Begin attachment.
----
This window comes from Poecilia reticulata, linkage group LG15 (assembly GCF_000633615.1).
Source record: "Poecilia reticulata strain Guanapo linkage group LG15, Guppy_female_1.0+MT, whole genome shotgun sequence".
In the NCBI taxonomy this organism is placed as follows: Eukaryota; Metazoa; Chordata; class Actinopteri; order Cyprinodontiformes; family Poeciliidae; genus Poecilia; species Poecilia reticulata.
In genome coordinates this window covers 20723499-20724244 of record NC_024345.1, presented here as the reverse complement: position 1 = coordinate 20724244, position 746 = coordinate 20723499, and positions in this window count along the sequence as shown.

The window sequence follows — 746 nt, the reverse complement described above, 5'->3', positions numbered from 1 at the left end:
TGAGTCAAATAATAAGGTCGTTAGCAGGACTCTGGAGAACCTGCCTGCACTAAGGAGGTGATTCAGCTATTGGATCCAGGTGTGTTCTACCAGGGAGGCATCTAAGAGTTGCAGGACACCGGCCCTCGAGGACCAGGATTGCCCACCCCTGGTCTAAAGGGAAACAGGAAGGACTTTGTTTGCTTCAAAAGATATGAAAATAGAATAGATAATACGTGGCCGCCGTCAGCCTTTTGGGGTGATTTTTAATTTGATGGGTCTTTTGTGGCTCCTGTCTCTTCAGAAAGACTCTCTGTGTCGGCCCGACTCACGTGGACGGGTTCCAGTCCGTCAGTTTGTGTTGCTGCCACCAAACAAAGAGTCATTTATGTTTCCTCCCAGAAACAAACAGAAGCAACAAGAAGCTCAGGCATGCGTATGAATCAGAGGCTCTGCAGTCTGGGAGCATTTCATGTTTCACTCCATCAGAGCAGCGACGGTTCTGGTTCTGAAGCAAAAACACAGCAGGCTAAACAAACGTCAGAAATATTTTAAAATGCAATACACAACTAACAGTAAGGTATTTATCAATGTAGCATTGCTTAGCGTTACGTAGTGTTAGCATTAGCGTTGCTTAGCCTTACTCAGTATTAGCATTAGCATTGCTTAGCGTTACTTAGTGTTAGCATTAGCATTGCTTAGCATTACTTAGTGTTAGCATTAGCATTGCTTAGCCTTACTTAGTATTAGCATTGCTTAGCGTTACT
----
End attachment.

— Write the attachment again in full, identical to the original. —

This window comes from Poecilia reticulata, linkage group LG15 (assembly GCF_000633615.1).
Source record: "Poecilia reticulata strain Guanapo linkage group LG15, Guppy_female_1.0+MT, whole genome shotgun sequence".
In the NCBI taxonomy this organism is placed as follows: Eukaryota; Metazoa; Chordata; class Actinopteri; order Cyprinodontiformes; family Poeciliidae; genus Poecilia; species Poecilia reticulata.
In genome coordinates this window covers 20723499-20724244 of record NC_024345.1, presented here as the reverse complement: position 1 = coordinate 20724244, position 746 = coordinate 20723499, and positions in this window count along the sequence as shown.

The window sequence follows — 746 nt, the reverse complement described above, 5'->3', positions numbered from 1 at the left end:
TGAGTCAAATAATAAGGTCGTTAGCAGGACTCTGGAGAACCTGCCTGCACTAAGGAGGTGATTCAGCTATTGGATCCAGGTGTGTTCTACCAGGGAGGCATCTAAGAGTTGCAGGACACCGGCCCTCGAGGACCAGGATTGCCCACCCCTGGTCTAAAGGGAAACAGGAAGGACTTTGTTTGCTTCAAAAGATATGAAAATAGAATAGATAATACGTGGCCGCCGTCAGCCTTTTGGGGTGATTTTTAATTTGATGGGTCTTTTGTGGCTCCTGTCTCTTCAGAAAGACTCTCTGTGTCGGCCCGACTCACGTGGACGGGTTCCAGTCCGTCAGTTTGTGTTGCTGCCACCAAACAAAGAGTCATTTATGTTTCCTCCCAGAAACAAACAGAAGCAACAAGAAGCTCAGGCATGCGTATGAATCAGAGGCTCTGCAGTCTGGGAGCATTTCATGTTTCACTCCATCAGAGCAGCGACGGTTCTGGTTCTGAAGCAAAAACACAGCAGGCTAAACAAACGTCAGAAATATTTTAAAATGCAATACACAACTAACAGTAAGGTATTTATCAATGTAGCATTGCTTAGCGTTACGTAGTGTTAGCATTAGCGTTGCTTAGCCTTACTCAGTATTAGCATTAGCATTGCTTAGCGTTACTTAGTGTTAGCATTAGCATTGCTTAGCATTACTTAGTGTTAGCATTAGCATTGCTTAGCCTTACTTAGTATTAGCATTGCTTAGCGTTACT